“I’d love to, but times are bad.”

Most of us keep doing what we’ve been doing, denying it isn’t working.  As one of my friends likes to say, “How’s that working out for you?”  Start to step away from the story we keep hearing and into the story you’re creating.

Stepping back and getting a good overview from the fire tower atop Snowy Mountain

Off in the wilderness, away from the racket of the TV and the newspaper and the radio and the Internet, we can start to step away from the story we keep hearing and into the story we’re creating—or should/could be creating.

Blaming the times we live in doesn’t work, as it reinforces the status quo, when often “bad” times open unique opportunities and provide extra motivation to change and grow.   “I’d love to, but times are bad,” is one of the greatest myths.   Get past it—it’s a sticking point, not a reality.  Oh, times can be bad, fair enough.  But that doesn’t mean this or any other time is a bad time to get started—quite the opposite is often true.

For example:

*Are you interested in starting a business?  When the economy is in a downturn, prices of the many things you may need are lower, from equipment to buildings to vehicles, especially used items from people going out of business.  You help them recoup their investment while you get a jump start on your new enterprise.

*Do you need to write a successful proposal?  A lot of people tell themselves there’s no point in doing this when money is tight—which only makes your chances better!  Seriously—your odds are better in bad times than in good.  Whether you’re looking for a federal, state, or local grant, or funding from a foundation or corporation, those funds are still sitting there.   Sometimes—literally—they never get used, because no one asked.  Ask.

*Is the Job market tough right now?   This is exactly the push many people get toward taking those moves that make their lives far richer, from getting more education to starting that endeavor they were nervous about leaving a job to do.   What better time?!  Nothing more to lose, and everything to gain.

Let’s look at some other common complaints.  But let’s call them what they are, in this context—excuses.  That’s right.  Laments such as these:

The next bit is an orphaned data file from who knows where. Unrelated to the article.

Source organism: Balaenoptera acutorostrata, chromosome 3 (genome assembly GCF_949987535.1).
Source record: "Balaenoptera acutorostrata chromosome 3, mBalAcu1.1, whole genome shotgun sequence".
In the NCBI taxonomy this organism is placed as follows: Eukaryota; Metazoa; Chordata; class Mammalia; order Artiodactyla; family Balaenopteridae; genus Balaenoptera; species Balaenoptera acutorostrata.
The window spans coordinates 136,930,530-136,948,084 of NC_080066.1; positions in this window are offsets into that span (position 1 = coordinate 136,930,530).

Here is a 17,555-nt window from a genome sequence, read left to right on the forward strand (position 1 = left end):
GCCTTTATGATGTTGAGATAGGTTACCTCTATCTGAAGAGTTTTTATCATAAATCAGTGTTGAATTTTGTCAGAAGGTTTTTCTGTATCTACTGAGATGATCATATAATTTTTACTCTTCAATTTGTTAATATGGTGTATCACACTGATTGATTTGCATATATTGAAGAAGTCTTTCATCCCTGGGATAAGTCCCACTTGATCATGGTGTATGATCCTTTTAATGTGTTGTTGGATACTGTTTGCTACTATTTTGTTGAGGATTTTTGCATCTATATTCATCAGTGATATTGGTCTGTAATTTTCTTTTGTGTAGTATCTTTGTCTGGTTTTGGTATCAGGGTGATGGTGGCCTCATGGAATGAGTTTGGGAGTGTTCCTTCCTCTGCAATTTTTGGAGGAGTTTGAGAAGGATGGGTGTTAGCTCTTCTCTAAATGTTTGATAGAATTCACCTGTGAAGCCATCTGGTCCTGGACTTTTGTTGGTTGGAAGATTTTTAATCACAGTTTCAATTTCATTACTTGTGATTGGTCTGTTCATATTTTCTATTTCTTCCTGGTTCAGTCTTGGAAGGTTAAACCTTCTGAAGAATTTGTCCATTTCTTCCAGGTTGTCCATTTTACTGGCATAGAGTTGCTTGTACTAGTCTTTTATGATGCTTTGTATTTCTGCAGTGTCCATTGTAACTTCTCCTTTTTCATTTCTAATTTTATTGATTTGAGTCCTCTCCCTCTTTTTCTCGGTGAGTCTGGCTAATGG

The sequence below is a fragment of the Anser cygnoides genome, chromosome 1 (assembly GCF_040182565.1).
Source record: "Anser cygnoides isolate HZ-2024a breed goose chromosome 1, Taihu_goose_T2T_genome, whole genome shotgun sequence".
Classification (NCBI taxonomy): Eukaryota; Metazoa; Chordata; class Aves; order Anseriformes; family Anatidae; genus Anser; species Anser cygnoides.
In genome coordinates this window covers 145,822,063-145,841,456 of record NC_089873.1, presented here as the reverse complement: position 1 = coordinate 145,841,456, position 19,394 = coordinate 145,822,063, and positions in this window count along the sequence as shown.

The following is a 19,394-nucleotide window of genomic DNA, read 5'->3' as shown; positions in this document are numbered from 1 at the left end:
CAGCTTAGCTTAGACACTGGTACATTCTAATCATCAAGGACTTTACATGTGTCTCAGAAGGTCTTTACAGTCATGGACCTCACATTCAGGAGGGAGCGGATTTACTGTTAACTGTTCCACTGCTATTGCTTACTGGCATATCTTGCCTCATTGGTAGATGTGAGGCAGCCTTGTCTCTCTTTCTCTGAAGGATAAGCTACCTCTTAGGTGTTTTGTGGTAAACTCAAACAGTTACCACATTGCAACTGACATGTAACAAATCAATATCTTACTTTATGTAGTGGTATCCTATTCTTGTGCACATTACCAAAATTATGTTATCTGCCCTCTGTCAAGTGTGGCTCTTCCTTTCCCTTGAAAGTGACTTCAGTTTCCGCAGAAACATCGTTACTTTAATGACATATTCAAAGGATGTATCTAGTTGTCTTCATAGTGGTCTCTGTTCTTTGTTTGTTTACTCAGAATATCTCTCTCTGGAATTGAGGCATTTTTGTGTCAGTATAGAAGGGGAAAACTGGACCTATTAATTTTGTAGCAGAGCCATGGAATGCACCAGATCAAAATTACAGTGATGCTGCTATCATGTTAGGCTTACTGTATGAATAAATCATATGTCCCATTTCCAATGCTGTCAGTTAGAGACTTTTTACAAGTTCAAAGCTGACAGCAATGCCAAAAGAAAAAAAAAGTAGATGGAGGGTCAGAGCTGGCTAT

*The government is the problem—you just can’t survive in this political climate with these regulations (or lack of regulations).

*Taxes are the problem—an honest person just can’t make a living when “all the money goes toward wasteful programs.”

*The global situation is the problem—people just don’t buy local anymore;  no one cares about supporting workers in this country, and foreign competition is stealing all our business.  Damn soul-less international corporations!

*My community is the problem—people around here just don’t care.

…are all irrelevant excuses.   Yes, I said excuses.  Yes, I said irrelevant.  The problems may indeed be as you see them, but they are irrelevant to the decision to get unstuck.  These situations (and many others) merely set the ground rules, and those ground rules dictate neither the opportunities nor the fruits of pursuing those opportunities.  The strategies may change as the conditions evolve, but there are always opportunities in the new situations.  People will still have needs;  needs will still need to be filled.  That means businesses and jobs.

And one more irrelevant excuse….uncertainty.  This freezes many businesses and economies from time to time.   They aren’t sure what to do…so they do nothing while waiting to see, and consequently, economic activity slows.  That worsens the uncertainty, and nothing gets done out of fear of making the wrong move.

But to get unstuck means not making the “right” decision, but making ANY decision.  Really, honestly—ANY decision.  Once the decision is made, even if distasteful, even if not ideal, business and economies again know the rules and can act accordingly.  For example, it’s not this legislation or that international agreement or these economic indicators that are the problem—it’s not knowing which way they’ll go.  Even if they go the “wrong” way, people now know the new rules and can plan and act accordingly.   Motion again.

The same is true for individuals.  Decide what you want to do, and do it.   Have a reasonable plan, but if it’s the wrong one, adjust it and move forward.   Only staying frozen is guaranteed to keep you stuck.